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Cardinals outfight Pack for 84-77 victory

NC State’s Keatts says the Wolfpack turned the ball over too much in loss to Louisville

NC State coach Kevin Keatts talks about the Wolfpack's loss to the Louisville Cardinals in Louisville, Ky. Thursday, Jan. 24, 2019.
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NC State coach Kevin Keatts talks about the Wolfpack's loss to the Louisville Cardinals in Louisville, Ky. Thursday, Jan. 24, 2019.

N.C. State’s Markell Johnson strolled onto the court at the KFC Yum! Center in his warmups well before Thursday’s game against Louisville.

But Johnson quickly found seat to watch his teammates. The junior point guard was to miss a third straight game with a back injury, forcing the Pack again to play an ACC game without its floor leader and most dynamic player.

The No. 21 Wolfpack needed him against the Cardinals. No. 23 Louisville, a tough, competitive team under first-year coach Chris Mack, took an 84-77 victory to stretch its ACC winning streak to four straight.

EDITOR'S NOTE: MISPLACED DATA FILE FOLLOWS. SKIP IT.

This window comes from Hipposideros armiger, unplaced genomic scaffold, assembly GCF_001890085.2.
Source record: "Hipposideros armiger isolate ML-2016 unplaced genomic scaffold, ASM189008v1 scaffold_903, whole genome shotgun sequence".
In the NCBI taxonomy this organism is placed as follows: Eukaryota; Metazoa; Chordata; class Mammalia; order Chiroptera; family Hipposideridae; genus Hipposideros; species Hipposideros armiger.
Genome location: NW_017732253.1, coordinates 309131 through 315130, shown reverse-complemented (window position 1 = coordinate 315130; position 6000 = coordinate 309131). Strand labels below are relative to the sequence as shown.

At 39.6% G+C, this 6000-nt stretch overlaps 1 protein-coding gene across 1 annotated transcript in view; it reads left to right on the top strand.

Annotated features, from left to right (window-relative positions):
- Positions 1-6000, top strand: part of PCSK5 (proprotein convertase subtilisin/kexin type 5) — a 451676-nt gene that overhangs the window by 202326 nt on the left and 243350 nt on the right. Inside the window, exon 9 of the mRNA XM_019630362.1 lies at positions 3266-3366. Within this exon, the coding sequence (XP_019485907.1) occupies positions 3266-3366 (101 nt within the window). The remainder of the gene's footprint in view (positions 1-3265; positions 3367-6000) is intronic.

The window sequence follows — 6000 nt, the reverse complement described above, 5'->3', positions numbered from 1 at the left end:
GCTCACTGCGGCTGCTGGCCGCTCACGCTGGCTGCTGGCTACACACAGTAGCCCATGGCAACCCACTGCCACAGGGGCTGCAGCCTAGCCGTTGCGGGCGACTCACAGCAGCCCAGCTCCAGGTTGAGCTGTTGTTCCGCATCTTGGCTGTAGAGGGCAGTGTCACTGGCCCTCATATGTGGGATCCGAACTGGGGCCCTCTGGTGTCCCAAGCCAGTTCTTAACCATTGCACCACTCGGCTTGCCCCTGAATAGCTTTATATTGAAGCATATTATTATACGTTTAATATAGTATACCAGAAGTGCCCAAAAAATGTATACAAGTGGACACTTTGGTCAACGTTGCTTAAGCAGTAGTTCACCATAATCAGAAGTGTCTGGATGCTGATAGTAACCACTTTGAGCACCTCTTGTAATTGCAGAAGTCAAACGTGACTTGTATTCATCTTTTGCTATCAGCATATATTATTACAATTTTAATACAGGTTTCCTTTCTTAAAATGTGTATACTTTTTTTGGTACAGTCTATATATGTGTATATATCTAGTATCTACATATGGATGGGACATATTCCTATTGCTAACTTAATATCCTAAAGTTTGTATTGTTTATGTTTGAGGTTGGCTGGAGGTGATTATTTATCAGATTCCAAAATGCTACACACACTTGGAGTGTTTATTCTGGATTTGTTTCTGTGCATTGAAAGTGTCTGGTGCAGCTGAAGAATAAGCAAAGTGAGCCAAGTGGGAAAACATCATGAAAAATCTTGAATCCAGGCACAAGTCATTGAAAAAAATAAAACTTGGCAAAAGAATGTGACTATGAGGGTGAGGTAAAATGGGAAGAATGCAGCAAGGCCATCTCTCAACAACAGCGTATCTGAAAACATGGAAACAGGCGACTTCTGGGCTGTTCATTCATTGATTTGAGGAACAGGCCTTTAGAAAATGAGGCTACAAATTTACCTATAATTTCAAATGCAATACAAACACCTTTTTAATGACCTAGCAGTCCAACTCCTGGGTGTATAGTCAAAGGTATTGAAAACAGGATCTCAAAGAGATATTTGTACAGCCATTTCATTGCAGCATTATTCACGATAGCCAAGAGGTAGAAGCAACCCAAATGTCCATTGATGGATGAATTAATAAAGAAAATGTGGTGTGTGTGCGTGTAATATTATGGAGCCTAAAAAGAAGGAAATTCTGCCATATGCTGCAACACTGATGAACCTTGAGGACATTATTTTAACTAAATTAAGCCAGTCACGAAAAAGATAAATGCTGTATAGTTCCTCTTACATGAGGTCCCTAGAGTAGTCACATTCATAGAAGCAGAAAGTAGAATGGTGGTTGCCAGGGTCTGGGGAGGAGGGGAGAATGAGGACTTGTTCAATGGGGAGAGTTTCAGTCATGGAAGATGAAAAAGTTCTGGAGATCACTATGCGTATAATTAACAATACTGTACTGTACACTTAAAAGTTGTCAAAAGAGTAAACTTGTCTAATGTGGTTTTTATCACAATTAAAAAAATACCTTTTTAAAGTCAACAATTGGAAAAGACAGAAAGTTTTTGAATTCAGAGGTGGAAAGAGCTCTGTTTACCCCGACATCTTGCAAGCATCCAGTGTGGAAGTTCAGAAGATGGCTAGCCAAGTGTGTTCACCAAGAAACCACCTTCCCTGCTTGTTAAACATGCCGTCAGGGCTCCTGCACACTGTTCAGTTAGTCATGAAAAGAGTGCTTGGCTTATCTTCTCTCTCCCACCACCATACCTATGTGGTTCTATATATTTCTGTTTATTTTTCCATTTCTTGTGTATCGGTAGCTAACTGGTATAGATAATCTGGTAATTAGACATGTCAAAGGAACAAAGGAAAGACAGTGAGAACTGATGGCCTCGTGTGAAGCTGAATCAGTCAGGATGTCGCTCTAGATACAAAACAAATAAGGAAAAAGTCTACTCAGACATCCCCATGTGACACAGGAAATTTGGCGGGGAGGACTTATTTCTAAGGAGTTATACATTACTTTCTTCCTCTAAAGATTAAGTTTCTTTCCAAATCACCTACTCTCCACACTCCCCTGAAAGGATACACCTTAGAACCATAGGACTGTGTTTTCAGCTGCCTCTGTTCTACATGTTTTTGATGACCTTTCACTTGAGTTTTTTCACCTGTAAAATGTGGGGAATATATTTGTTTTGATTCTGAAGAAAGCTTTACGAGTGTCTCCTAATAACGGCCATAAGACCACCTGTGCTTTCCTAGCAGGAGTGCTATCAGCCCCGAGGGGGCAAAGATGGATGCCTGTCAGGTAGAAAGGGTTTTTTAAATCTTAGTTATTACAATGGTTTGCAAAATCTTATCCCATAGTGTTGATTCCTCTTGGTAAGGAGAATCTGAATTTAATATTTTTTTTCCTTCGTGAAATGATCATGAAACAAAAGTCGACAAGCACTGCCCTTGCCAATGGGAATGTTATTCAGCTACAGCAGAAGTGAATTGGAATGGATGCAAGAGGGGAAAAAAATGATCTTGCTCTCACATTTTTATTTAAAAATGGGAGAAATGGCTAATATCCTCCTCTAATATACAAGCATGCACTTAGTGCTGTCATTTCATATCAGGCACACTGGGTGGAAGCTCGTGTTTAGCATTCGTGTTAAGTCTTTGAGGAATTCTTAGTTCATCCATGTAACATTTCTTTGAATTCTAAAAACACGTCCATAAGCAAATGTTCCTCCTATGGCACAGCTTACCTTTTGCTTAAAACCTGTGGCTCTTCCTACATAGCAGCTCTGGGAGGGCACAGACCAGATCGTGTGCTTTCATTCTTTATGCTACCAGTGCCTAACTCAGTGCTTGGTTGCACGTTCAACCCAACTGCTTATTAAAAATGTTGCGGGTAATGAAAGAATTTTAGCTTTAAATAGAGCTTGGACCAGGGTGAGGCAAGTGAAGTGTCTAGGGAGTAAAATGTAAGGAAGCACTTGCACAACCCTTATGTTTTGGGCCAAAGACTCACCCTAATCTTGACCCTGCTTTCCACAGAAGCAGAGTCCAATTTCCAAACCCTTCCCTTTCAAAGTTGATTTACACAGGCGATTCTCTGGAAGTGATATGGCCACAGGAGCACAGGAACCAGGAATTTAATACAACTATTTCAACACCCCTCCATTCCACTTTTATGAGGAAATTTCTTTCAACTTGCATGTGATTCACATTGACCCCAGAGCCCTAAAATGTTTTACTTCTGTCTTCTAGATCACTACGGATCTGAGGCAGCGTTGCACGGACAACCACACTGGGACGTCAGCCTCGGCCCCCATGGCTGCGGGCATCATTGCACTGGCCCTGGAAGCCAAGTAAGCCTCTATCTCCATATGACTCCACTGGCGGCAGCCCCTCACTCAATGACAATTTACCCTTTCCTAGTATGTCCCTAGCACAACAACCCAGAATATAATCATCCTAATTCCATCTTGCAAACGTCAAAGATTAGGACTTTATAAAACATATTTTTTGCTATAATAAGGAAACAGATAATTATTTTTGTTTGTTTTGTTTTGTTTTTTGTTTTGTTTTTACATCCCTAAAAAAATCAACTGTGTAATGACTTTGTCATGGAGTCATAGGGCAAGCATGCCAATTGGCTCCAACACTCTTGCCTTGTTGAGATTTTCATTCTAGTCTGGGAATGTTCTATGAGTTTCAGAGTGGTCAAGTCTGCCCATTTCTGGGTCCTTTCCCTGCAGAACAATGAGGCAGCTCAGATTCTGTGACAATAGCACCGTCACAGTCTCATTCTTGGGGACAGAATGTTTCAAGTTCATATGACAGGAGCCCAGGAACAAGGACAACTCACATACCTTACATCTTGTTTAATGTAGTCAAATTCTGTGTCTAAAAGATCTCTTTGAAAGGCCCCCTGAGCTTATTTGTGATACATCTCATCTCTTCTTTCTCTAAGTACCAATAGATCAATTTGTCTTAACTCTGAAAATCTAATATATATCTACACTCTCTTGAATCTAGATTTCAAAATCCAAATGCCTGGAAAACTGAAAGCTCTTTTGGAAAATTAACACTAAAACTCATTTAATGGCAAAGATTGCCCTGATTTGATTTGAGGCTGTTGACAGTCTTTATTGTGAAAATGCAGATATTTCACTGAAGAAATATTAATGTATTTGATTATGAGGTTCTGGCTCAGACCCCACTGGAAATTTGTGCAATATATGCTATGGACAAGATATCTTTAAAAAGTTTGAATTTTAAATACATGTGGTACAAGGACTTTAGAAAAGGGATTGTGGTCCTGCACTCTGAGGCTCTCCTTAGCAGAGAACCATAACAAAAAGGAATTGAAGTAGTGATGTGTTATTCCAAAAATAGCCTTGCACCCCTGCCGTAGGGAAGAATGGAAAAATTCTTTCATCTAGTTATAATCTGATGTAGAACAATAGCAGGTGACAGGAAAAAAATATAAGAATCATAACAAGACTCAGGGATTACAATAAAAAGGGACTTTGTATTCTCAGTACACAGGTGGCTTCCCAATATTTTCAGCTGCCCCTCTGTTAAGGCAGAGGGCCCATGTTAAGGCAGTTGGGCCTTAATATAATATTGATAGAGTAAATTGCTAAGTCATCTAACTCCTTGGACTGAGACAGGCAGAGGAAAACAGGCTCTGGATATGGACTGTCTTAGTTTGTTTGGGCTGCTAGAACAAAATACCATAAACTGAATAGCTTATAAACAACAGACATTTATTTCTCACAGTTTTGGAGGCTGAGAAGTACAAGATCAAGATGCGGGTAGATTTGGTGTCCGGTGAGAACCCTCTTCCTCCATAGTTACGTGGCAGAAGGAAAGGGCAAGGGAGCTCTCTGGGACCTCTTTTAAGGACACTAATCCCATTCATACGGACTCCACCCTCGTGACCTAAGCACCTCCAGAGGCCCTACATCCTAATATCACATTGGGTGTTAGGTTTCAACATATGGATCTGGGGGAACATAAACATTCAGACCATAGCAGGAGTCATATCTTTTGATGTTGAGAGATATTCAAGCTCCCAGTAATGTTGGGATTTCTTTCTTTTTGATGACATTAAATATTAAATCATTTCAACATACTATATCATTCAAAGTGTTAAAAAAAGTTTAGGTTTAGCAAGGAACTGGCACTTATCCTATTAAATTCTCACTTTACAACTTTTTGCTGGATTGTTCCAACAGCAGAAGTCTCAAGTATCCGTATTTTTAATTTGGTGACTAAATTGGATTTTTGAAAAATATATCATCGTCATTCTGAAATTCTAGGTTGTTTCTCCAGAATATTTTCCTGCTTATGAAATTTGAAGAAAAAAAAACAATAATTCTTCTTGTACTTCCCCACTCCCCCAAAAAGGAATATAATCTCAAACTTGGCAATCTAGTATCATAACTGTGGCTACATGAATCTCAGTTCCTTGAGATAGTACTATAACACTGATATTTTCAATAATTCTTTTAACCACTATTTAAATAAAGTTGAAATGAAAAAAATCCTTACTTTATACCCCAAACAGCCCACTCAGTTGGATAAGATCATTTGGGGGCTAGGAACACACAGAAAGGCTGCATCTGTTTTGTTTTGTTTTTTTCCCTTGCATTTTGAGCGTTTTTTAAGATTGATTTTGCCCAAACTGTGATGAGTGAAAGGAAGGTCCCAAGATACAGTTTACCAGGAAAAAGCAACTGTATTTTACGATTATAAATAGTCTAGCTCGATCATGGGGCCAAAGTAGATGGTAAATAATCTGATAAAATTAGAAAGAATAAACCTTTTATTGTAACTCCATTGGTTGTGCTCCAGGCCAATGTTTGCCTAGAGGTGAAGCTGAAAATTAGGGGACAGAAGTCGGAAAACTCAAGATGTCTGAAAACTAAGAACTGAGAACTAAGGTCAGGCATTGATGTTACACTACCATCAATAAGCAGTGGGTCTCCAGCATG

“As I told my team after the game, what another tough ACC battle and what a great game it was,” Pack coach Kevin Keatts said. “I thought both teams played extremely hard. Chris has done a really good job with his team and the program where it is right now..

“The story of the game for us, the telltale for us, is we turned the ball over 23 times, which is really not characteristic of us.”

NC State's Braxton Beverly talks about the loss to Louisville and what the Wolfpack need to work on going forward Thursday, Jan. 24, 2019.

In a game with a lot of ebbs and flows, with well-run offensive sets and awful turnovers, Louisville (14-5, 5-1 ACC) had just enough to win, with five players in double figures led by Christen Cunningham’s 17 points. The Cards converted the Pack’s turnovers into 37 points, and hit 24 of 29 free throws.

“Their style of play really tries to turn you over,” Mack said. “For them to have more turnovers than we did .... I thought we kept the floor crowded as much as we could.”